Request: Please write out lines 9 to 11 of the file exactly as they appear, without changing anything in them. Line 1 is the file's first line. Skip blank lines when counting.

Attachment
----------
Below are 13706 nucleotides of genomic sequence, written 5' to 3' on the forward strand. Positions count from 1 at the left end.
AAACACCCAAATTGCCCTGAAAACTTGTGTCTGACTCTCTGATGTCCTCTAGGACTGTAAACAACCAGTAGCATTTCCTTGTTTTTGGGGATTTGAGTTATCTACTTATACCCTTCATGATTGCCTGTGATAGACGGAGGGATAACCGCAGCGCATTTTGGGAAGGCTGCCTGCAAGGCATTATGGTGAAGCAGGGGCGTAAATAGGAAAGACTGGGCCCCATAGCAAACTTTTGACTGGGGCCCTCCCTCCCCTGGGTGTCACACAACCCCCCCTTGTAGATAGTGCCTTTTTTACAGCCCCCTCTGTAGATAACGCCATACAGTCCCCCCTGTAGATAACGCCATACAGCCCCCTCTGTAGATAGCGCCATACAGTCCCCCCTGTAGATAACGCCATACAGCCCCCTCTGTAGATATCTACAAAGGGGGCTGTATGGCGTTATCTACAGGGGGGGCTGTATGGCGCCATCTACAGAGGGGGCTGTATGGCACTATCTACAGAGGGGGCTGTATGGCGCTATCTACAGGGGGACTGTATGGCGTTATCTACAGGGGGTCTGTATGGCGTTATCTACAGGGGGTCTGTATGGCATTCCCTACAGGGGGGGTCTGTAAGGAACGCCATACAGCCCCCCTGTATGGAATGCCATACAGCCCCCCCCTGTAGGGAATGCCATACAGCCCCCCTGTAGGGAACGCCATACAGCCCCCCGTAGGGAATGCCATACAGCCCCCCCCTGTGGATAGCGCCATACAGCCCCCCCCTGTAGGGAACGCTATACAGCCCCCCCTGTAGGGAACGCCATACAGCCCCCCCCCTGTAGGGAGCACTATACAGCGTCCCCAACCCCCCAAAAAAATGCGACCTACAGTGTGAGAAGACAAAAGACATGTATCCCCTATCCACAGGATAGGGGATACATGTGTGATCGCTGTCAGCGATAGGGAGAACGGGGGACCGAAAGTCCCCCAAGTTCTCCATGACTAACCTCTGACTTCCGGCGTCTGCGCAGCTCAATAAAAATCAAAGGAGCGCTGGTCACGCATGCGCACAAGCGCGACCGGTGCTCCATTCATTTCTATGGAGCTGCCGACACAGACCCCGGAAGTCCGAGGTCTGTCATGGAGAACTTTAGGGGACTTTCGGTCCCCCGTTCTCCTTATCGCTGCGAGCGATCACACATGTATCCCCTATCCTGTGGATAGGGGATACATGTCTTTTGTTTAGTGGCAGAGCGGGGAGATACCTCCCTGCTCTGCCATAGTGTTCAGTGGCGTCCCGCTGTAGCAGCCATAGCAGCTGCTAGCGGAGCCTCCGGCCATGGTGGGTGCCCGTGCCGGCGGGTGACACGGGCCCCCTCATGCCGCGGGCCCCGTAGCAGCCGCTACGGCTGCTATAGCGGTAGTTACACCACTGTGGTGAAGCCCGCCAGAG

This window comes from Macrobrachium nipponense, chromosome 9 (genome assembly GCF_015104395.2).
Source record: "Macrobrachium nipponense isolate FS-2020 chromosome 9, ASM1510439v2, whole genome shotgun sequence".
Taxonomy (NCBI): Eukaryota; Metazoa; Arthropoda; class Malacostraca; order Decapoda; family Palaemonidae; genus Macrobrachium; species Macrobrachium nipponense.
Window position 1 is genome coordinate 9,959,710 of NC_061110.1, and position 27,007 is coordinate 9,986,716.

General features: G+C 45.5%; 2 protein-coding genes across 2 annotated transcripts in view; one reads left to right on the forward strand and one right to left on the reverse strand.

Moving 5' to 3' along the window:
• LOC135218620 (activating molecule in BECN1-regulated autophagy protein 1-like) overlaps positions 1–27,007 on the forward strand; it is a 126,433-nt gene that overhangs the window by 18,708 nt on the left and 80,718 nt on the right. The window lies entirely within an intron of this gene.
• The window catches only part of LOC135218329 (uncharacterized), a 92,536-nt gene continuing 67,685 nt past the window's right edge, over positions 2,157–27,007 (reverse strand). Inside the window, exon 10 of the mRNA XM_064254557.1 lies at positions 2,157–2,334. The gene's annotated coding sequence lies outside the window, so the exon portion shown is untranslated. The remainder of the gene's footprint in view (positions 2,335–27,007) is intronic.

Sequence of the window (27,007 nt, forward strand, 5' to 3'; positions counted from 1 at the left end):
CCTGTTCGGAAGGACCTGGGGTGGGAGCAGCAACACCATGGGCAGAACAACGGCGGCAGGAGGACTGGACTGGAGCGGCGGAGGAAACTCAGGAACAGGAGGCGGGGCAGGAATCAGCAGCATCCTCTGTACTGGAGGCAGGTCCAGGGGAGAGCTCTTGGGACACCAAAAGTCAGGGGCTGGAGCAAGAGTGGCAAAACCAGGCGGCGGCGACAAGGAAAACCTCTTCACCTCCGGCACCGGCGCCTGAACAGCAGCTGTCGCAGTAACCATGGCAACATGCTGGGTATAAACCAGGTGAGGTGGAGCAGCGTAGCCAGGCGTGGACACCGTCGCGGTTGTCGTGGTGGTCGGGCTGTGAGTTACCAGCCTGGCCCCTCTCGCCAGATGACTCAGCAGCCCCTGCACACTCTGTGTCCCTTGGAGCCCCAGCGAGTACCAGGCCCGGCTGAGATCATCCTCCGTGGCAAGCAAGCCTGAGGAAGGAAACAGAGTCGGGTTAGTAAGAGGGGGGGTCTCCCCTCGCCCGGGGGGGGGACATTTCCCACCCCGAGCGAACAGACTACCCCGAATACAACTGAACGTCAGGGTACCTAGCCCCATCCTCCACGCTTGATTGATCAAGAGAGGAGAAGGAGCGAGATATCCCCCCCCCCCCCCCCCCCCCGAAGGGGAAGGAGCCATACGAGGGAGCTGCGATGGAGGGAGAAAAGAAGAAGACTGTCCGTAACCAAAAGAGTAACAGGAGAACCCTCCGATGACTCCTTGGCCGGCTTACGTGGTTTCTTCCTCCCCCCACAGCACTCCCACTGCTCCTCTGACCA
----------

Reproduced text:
• LOC135218620 (activating molecule in BECN1-regulated autophagy protein 1-like) overlaps positions 1–27,007 on the forward strand; it is a 126,433-nt gene that overhangs the window by 18,708 nt on the left and 80,718 nt on the right. The window lies entirely within an intron of this gene.
• The window catches only part of LOC135218329 (uncharacterized), a 92,536-nt gene continuing 67,685 nt past the window's right edge, over positions 2,157–27,007 (reverse strand). Inside the window, exon 10 of the mRNA XM_064254557.1 lies at positions 2,157–2,334. The gene's annotated coding sequence lies outside the window, so the exon portion shown is untranslated. The remainder of the gene's footprint in view (positions 2,335–27,007) is intronic.

Sequence of the window (27,007 nt, forward strand, 5' to 3'; positions counted from 1 at the left end):